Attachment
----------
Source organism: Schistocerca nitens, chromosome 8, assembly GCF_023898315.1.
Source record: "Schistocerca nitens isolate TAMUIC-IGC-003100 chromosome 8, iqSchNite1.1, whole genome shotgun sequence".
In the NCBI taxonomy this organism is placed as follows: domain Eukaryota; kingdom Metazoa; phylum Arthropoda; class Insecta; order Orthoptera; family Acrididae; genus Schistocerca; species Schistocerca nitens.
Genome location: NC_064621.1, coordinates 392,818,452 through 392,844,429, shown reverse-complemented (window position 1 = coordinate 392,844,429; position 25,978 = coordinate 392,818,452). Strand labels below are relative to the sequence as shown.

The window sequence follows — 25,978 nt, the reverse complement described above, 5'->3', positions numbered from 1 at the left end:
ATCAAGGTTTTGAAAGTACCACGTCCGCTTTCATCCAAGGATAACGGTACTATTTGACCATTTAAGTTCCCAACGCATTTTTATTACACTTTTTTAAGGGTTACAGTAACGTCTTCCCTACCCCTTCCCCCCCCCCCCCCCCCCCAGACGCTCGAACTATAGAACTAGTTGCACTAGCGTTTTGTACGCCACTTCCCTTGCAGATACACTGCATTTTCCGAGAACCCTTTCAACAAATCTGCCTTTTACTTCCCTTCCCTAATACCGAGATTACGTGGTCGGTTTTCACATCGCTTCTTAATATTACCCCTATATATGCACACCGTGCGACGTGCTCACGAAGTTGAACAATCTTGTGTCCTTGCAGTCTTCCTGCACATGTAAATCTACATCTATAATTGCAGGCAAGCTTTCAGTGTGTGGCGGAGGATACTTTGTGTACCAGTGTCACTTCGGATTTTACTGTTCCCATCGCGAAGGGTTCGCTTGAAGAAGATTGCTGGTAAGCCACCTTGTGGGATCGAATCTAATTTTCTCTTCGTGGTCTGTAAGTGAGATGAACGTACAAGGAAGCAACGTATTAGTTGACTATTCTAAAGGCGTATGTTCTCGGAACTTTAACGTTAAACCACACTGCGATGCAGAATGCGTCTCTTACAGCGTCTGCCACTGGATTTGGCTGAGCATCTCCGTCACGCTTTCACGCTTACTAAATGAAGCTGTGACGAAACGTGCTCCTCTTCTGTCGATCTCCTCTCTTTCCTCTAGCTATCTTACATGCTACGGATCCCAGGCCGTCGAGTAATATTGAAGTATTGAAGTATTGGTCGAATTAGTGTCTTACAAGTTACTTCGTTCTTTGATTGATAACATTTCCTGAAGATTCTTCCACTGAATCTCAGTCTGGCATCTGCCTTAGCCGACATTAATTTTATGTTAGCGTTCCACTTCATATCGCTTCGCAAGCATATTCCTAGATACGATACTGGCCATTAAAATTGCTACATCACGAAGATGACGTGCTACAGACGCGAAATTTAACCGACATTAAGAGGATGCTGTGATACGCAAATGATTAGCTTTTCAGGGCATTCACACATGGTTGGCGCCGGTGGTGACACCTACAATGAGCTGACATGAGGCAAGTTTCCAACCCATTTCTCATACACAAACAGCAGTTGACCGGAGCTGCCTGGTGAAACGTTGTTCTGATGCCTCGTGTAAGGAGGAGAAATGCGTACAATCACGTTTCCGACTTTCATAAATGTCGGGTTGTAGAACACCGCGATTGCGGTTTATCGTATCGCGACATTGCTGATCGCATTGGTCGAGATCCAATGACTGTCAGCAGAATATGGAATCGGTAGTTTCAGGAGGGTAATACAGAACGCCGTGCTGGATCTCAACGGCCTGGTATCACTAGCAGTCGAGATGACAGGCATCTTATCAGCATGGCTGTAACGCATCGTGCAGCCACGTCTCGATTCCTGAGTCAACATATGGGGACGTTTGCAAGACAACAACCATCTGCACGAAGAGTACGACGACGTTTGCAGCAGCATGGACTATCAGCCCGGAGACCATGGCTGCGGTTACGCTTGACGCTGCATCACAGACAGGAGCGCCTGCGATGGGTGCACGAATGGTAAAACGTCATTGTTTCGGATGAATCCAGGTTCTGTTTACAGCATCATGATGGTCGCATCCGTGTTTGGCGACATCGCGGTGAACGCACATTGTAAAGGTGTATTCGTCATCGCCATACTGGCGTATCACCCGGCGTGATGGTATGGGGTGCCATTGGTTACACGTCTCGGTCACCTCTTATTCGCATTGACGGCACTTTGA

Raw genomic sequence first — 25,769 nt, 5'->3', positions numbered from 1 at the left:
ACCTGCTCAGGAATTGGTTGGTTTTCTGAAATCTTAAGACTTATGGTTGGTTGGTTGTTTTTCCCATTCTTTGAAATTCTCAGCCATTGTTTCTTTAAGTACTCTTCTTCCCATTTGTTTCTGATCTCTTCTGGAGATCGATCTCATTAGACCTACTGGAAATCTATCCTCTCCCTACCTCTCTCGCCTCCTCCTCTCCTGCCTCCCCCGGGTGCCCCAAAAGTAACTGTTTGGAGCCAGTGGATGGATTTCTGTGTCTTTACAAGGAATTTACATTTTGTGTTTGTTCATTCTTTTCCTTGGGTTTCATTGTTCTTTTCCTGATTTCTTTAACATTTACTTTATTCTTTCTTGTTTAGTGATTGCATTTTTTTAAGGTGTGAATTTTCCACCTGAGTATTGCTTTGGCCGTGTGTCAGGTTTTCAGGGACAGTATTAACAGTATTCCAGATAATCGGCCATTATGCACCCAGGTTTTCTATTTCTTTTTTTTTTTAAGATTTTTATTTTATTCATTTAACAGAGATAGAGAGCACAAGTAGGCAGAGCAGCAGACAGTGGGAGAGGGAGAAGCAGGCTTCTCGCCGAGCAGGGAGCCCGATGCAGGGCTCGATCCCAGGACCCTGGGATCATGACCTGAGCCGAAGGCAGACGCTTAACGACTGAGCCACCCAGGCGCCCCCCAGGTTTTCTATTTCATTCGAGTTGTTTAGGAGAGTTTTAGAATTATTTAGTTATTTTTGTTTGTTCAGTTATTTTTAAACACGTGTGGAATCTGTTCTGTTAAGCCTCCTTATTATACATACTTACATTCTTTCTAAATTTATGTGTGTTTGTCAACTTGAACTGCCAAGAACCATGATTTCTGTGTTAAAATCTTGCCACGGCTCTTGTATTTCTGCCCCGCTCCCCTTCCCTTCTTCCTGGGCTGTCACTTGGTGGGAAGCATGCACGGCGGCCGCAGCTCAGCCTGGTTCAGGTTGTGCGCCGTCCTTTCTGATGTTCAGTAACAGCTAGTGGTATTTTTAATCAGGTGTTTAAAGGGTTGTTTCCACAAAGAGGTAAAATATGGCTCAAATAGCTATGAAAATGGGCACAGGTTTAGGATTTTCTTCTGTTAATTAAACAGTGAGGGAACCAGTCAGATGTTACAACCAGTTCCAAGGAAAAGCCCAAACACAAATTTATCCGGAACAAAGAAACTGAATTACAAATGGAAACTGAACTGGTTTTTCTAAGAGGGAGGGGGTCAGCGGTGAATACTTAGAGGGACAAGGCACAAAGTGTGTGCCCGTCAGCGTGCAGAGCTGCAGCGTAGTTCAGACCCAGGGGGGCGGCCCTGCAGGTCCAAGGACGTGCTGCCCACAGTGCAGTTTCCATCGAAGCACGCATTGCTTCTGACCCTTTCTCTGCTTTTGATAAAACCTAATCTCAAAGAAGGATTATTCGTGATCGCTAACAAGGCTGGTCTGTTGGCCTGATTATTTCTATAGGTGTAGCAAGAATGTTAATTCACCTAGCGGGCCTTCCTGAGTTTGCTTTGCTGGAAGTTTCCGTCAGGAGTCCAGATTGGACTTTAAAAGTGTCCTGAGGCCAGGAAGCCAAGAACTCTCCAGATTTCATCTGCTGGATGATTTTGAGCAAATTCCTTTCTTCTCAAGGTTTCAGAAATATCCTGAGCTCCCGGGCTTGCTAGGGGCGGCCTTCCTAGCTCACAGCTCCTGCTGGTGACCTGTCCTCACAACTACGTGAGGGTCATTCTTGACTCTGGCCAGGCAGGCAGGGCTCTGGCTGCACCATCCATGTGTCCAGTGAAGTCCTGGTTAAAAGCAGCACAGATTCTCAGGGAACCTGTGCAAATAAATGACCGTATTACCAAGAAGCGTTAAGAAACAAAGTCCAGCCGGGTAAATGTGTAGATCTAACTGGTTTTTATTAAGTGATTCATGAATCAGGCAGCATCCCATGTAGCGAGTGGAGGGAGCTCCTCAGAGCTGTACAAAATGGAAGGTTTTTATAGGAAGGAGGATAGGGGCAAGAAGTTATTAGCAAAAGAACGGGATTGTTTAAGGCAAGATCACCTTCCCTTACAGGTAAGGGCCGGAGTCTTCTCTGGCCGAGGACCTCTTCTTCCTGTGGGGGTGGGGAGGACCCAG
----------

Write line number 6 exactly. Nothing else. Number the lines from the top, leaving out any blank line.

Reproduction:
ATCAAGGTTTTGAAAGTACCACGTCCGCTTTCATCCAAGGATAACGGTACTATTTGACCATTTAAGTTCCCAACGCATTTTTATTACACTTTTTTAAGGGTTACAGTAACGTCTTCCCTACCCCTTCCCCCCCCCCCCCCCCCCCAGACGCTCGAACTATAGAACTAGTTGCACTAGCGTTTTGTACGCCACTTCCCTTGCAGATACACTGCATTTTCCGAGAACCCTTTCAACAAATCTGCCTTTTACTTCCCTTCCCTAATACCGAGATTACGTGGTCGGTTTTCACATCGCTTCTTAATATTACCCCTATATATGCACACCGTGCGACGTGCTCACGAAGTTGAACAATCTTGTGTCCTTGCAGTCTTCCTGCACATGTAAATCTACATCTATAATTGCAGGCAAGCTTTCAGTGTGTGGCGGAGGATACTTTGTGTACCAGTGTCACTTCGGATTTTACTGTTCCCATCGCGAAGGGTTCGCTTGAAGAAGATTGCTGGTAAGCCACCTTGTGGGATCGAATCTAATTTTCTCTTCGTGGTCTGTAAGTGAGATGAACGTACAAGGAAGCAACGTATTAGTTGACTATTCTAAAGGCGTATGTTCTCGGAACTTTAACGTTAAACCACACTGCGATGCAGAATGCGTCTCTTACAGCGTCTGCCACTGGATTTGGCTGAGCATCTCCGTCACGCTTTCACGCTTACTAAATGAAGCTGTGACGAAACGTGCTCCTCTTCTGTCGATCTCCTCTCTTTCCTCTAGCTATCTTACATGCTACGGATCCCAGGCCGTCGAGTAATATTGAAGTATTGAAGTATTGGTCGAATTAGTGTCTTACAAGTTACTTCGTTCTTTGATTGATAACATTTCCTGAAGATTCTTCCACTGAATCTCAGTCTGGCATCTGCCTTAGCCGACATTAATTTTATGTTAGCGTTCCACTTCATATCGCTTCGCAAGCATATTCCTAGATACGATACTGGCCATTAAAATTGCTACATCACGAAGATGACGTGCTACAGACGCGAAATTTAACCGACATTAAGAGGATGCTGTGATACGCAAATGATTAGCTTTTCAGGGCATTCACACATGGTTGGCGCCGGTGGTGACACCTACAATGAGCTGACATGAGGCAAGTTTCCAACCCATTTCTCATACACAAACAGCAGTTGACCGGAGCTGCCTGGTGAAACGTTGTTCTGATGCCTCGTGTAAGGAGGAGAAATGCGTACAATCACGTTTCCGACTTTCATAAATGTCGGGTTGTAGAACACCGCGATTGCGGTTTATCGTATCGCGACATTGCTGATCGCATTGGTCGAGATCCAATGACTGTCAGCAGAATATGGAATCGGTAGTTTCAGGAGGGTAATACAGAACGCCGTGCTGGATCTCAACGGCCTGGTATCACTAGCAGTCGAGATGACAGGCATCTTATCAGCATGGCTGTAACGCATCGTGCAGCCACGTCTCGATTCCTGAGTCAACATATGGGGACGTTTGCAAGACAACAACCATCTGCACGAAGAGTACGACGACGTTTGCAGCAGCATGGACTATCAGCCCGGAGACCATGGCTGCGGTTACGCTTGACGCTGCATCACAGACAGGAGCGCCTGCGATGGGTGCACGAATGGTAAAACGTCATTGTTTCGGATGAATCCAGGTTCTGTTTACAGCATCATGATGGTCGCATCCGTGTTTGGCGACATCGCGGTGAACGCACATTGTAAAGGTGTATTCGTCATCGCCATACTGGCGTATCACCCGGCGTGATGGTATGGGGTGCCATTGGTTACACGTCTCGGTCACCTCTTATTCGCATTGACGGCACTTTGA